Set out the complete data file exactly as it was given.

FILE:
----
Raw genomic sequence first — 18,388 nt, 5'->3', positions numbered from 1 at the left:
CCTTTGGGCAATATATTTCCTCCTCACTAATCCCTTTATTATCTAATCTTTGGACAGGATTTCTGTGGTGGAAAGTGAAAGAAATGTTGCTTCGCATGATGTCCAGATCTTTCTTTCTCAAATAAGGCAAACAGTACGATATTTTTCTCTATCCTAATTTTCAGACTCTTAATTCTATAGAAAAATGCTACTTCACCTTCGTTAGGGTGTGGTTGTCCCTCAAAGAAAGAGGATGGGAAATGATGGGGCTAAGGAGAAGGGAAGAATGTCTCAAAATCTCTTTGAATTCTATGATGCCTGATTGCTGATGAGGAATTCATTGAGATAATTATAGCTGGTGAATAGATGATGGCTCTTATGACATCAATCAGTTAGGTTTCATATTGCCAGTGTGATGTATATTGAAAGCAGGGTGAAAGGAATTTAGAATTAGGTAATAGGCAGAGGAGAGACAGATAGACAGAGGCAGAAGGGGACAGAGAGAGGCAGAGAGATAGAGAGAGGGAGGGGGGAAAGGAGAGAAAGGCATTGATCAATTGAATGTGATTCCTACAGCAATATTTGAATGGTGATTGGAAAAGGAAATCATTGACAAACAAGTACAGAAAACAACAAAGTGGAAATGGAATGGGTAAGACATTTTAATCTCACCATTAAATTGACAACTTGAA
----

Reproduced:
Raw genomic sequence first — 18,388 nt, 5'->3', positions numbered from 1 at the left:
CCTTTGGGCAATATATTTCCTCCTCACTAATCCCTTTATTATCTAATCTTTGGACAGGATTTCTGTGGTGGAAAGTGAAAGAAATGTTGCTTCGCATGATGTCCAGATCTTTCTTTCTCAAATAAGGCAAACAGTACGATATTTTTCTCTATCCTAATTTTCAGACTCTTAATTCTATAGAAAAATGCTACTTCACCTTCGTTAGGGTGTGGTTGTCCCTCAAAGAAAGAGGATGGGAAATGATGGGGCTAAGGAGAAGGGAAGAATGTCTCAAAATCTCTTTGAATTCTATGATGCCTGATTGCTGATGAGGAATTCATTGAGATAATTATAGCTGGTGAATAGATGATGGCTCTTATGACATCAATCAGTTAGGTTTCATATTGCCAGTGTGATGTATATTGAAAGCAGGGTGAAAGGAATTTAGAATTAGGTAATAGGCAGAGGAGAGACAGATAGACAGAGGCAGAAGGGGACAGAGAGAGGCAGAGAGATAGAGAGAGGGAGGGGGGAAAGGAGAGAAAGGCATTGATCAATTGAATGTGATTCCTACAGCAATATTTGAATGGTGATTGGAAAAGGAAATCATTGACAAACAAGTACAGAAAACAACAAAGTGGAAATGGAATGGGTAAGACATTTTAATCTCACCATTAAATTGACAACTTGAA